On October 31, 1517, an unsuspecting monk ventured to challenge the prevailing ecclesial authorities of his day by posting his “Disputation on the Power and Efficacy of Indulgences” on the door of All Saints’ Church in Wittenberg, Germany.
Underlying his disputes with the Indulgence Industrial Complex was a theme that would become one of the single most important rallying points in the Protestant Reformation. John Calvin pointedly named this theme:
The only point in dispute is how we are deemed righteous in the sight of God. (Acts of the Council of Trent)
This point of dispute still sits at the heart of what divides Catholics and Protestants five hundred years later. But how exactly do they differ? And is there no point of agreement when it comes to salvation and justification? Gregg Allison and Chris Castaldo wrote their new book The Unfinished Reformation to bring clarity to such questions.
Below we’ve briefly engaged their nuanced and thoughtful look at the key differences and agreements between Catholics and Protestants with regards to salvation and justification. Their insights will help you better understand what unites and divides these two dominant Christian groups after five hundred years.
Where Do Catholics and Protestants Agree?
“Catholics and Protestants agree that the initiative in salvation lies completely with God. This divine initiative applies to both the accomplishment of salvation and to the appropriation of salvation.” (60)
Importantly, Catholics and Protestants both believe that no one contributed to God’s strategy to rescue fallen humans; accomplishing salvation was divine initiative all the way down. As significant is the reality that no human being experiences salvation without divine initiative. “Protestants may be surprised to learn,” Allison and Castaldo explain, “that Catholic theology denies any role for human initiative and merit at the outset of salvation. Rather its beginning depends solely on the grace of God.” (emphasis mine, 62)
The Catechism of the Catholic Church confirms this, “No one can merit the initial grace of forgiveness and justification.” (62)
Germane to this discussion are the two words outset and initial—for belief that salvation’s accomplishment and application begin with God only at the outset and initially is where Catholics and Protestants part ways.
How Are We Accepted By God?
Given that our being accepted by God is perhaps the singular issue that divides Catholics and Protestants, how do the two answer this question? Key to this difference is how Christ’s righteousness is applied.
For Protestants, people become children of God because Christ’s righteousness is attributed to them (reckoned, credited to, or forensically imputed). Catholicism, by contrast, teaches that God ultimately accepts people because Christ’s righteousness is poured into them (infused or imparted), thus making them actually righteous. (126)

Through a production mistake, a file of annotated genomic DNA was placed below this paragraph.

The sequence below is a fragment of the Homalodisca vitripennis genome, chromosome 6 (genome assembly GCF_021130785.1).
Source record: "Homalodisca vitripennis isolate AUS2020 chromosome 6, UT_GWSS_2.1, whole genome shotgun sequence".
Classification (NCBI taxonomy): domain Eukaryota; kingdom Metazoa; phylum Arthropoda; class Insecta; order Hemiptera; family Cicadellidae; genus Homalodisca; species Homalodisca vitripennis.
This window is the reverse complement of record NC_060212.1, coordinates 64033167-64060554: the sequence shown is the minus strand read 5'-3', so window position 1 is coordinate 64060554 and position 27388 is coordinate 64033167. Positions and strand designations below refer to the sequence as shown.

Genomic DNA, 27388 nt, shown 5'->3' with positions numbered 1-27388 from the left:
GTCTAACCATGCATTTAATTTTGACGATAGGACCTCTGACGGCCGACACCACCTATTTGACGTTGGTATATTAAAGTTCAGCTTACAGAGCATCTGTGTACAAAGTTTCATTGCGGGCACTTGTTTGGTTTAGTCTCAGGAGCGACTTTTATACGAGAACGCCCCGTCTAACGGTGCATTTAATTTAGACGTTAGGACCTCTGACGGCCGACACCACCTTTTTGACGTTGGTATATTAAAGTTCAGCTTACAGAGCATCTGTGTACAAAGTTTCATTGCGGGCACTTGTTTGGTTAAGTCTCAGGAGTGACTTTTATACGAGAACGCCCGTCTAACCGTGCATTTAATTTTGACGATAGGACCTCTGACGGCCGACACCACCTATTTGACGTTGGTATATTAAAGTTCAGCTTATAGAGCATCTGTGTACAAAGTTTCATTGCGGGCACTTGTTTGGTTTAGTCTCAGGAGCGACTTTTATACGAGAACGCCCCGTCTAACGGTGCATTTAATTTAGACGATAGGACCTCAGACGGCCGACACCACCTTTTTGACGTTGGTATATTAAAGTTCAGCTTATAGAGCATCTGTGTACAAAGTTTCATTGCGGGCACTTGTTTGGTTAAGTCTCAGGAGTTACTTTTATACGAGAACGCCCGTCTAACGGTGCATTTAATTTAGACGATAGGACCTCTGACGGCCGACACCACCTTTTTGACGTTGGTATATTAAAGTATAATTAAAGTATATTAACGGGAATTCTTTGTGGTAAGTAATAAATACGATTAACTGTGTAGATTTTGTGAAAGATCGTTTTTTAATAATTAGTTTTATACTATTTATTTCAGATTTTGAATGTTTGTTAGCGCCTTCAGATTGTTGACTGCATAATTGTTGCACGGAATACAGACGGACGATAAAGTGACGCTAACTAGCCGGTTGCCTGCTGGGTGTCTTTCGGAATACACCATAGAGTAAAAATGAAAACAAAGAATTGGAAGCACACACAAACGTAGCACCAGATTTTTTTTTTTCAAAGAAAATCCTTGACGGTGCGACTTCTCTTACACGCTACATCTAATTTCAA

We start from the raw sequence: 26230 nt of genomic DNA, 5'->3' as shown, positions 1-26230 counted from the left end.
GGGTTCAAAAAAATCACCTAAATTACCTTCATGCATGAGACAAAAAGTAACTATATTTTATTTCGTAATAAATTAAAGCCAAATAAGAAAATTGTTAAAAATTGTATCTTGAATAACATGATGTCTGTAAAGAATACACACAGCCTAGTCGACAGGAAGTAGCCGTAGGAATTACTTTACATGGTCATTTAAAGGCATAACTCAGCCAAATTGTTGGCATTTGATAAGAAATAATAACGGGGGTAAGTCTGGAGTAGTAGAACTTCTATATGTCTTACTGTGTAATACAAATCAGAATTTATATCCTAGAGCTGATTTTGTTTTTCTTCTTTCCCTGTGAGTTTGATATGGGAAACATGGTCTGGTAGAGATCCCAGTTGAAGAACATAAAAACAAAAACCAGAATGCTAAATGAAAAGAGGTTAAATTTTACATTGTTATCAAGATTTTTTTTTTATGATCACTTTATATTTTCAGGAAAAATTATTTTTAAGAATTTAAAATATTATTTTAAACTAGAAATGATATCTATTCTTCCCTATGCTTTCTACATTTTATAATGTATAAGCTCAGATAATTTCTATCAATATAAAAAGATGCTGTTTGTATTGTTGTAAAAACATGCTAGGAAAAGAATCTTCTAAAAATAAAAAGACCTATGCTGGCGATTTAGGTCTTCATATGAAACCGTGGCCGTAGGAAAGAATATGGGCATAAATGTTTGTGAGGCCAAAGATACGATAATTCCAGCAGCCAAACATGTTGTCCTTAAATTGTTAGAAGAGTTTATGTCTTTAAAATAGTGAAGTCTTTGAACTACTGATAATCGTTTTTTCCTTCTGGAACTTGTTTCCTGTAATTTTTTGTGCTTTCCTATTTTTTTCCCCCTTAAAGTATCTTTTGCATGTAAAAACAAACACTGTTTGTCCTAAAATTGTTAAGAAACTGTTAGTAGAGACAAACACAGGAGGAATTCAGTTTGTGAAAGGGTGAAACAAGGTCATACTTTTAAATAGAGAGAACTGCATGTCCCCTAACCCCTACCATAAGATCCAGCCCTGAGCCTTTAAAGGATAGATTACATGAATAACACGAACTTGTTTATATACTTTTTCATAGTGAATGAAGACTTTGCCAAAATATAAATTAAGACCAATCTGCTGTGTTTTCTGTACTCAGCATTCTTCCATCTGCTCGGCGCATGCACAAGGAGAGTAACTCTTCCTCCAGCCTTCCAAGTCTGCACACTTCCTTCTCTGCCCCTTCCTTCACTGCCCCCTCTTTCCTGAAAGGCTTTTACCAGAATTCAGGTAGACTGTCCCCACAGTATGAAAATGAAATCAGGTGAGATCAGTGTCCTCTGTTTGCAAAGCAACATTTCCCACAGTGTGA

To clarify, it’s important to understand the sharp distinction Protestants make between justification and sanctification, whereas Catholics do not. Protestants believe sinners are positionally not guilty at the point of conversion (justified) and grow in holiness through a process (sanctification). Conversely, “Catholic theology locates the reason for one’s ultimate acceptance not simply in one’s righteous status … but in the renovation of one’s soul by the Holy Spirit, that is, in sanctification (in a state of grace).” (127)
In short, responding to the question “Why are people accepted by God?” Catholics respond that “Grace infused through the sacraments enables them to do good works and become righteous in God’s sight.” (128) Protestants instead reply, “because of the finished work of Christ on the cross, the righteousness of which is imputed to the believer, accessed by faith alone.” (128)
How Do Works Affect Salvation?
Both then and now, Protestants have reacted to the Catholic belief in the meritorious nature of works for our final salvation with the central Reformation rallying cry “Sola fide!” Faith alone.
“Protestants dismiss all notion of merit in relation to works. Any claim to merit obscures divine grace, devalues the cross of Christ, and inevitably promotes human pride.” (130) Though good works are necessary insofar as they illustrate and reveal that we have been justified, “they do not secure your justification or state of acceptance before God.” (130) Not so for Catholics.
First, remember that no human can merit God’s saving grace initially. Catholics and Protestants both agree that merit is not possible prior to justification. Allison and Castaldo explain, however, that “from the Catholic perspective, after a person has been justified, their works are meritorious and they become the reason why God finally accepts them as faithful.” (130) Though merit doesn’t initiate justification, it completes it.
Thus, while Protestants place good works in the category of sanctification separate from justification, Catholics seem to conflate the two.
Written in an accessible and informative style, Allison and Castaldo provide a brief, clear guide to where Protestants and Catholics unite and divide over salvation and justification—as well as a number of other key doctrines and practices.
Engage The Unfinished Reformation yourself to have fruitful conversations about the nature of the gospel of Christ with Protestants and Catholics you know.
This post originally appeared on the Zondervan Academic blog.